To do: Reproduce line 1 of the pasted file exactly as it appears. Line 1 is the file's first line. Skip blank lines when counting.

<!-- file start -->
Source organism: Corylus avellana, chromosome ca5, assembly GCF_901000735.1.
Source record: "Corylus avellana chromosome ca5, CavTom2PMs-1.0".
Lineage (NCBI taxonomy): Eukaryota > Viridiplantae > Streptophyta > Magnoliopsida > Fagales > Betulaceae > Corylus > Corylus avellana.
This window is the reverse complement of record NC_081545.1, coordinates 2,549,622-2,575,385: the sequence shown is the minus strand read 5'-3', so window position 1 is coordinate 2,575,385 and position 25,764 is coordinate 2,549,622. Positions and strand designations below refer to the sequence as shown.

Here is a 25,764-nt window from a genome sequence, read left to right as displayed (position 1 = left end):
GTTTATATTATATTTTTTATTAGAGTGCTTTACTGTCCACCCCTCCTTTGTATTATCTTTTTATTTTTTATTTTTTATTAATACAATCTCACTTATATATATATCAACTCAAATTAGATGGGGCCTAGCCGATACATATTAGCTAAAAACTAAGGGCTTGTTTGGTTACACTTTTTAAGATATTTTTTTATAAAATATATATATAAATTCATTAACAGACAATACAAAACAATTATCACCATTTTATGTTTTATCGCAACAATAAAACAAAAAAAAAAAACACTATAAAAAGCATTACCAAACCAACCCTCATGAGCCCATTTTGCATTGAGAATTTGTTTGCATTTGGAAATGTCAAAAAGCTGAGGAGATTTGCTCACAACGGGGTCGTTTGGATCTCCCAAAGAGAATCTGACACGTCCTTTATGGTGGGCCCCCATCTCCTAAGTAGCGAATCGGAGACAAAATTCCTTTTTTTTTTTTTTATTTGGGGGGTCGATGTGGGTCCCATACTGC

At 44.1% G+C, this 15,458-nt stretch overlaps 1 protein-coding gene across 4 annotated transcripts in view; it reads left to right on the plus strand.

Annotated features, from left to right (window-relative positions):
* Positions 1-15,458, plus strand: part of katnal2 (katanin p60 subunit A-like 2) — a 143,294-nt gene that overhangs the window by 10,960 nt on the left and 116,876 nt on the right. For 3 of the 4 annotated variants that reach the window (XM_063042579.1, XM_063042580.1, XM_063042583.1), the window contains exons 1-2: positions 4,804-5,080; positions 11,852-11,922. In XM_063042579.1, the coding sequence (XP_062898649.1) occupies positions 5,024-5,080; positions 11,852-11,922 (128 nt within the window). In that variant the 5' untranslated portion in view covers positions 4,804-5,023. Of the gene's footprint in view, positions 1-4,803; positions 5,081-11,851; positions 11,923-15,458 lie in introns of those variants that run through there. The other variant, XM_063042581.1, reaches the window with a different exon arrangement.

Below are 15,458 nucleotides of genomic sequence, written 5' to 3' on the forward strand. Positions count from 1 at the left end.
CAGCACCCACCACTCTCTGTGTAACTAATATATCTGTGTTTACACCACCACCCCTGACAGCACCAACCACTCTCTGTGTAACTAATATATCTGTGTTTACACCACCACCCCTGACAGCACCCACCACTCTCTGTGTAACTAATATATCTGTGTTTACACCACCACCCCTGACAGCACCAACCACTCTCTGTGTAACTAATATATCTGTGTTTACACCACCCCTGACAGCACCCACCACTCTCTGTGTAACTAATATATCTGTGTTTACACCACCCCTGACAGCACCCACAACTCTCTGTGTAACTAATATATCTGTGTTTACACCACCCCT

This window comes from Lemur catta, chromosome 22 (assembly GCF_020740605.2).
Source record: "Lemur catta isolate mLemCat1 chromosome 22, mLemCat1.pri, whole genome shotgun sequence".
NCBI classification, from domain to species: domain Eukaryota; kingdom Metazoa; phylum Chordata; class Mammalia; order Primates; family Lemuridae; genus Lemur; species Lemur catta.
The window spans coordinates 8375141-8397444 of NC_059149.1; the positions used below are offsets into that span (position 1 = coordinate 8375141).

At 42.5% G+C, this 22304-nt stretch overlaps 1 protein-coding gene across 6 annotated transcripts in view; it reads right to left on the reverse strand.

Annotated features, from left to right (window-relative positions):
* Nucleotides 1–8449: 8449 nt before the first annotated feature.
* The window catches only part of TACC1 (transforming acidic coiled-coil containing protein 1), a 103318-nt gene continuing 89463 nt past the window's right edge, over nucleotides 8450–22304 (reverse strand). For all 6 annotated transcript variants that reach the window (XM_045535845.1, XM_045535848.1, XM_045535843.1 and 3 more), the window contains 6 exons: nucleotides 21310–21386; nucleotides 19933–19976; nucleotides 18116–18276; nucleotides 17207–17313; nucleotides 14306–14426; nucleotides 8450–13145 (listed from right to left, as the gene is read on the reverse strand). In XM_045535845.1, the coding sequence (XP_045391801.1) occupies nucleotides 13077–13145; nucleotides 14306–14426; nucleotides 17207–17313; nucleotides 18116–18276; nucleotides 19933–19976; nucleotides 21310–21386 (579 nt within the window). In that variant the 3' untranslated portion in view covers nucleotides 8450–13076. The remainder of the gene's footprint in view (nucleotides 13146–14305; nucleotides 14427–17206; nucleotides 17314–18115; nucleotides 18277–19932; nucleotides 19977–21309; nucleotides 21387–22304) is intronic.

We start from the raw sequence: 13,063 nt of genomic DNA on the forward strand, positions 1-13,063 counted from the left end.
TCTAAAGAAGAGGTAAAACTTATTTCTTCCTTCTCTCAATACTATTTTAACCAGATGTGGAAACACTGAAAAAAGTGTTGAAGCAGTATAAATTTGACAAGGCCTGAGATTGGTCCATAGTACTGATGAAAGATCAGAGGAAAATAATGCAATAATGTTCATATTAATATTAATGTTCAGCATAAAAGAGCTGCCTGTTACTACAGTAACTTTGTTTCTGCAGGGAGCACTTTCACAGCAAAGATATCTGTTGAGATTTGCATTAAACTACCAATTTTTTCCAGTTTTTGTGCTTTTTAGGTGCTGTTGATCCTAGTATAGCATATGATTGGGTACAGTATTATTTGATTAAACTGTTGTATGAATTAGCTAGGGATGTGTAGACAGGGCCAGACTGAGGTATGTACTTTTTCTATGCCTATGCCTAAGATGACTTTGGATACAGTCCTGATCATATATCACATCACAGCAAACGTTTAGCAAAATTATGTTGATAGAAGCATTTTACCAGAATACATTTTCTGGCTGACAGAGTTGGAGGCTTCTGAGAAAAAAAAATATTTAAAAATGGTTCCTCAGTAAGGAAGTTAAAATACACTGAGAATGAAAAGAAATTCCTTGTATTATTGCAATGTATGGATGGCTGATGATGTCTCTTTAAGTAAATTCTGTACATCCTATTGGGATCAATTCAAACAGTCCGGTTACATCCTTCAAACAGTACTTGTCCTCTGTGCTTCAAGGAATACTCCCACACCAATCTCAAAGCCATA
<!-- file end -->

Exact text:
Source organism: Corylus avellana, chromosome ca5, assembly GCF_901000735.1.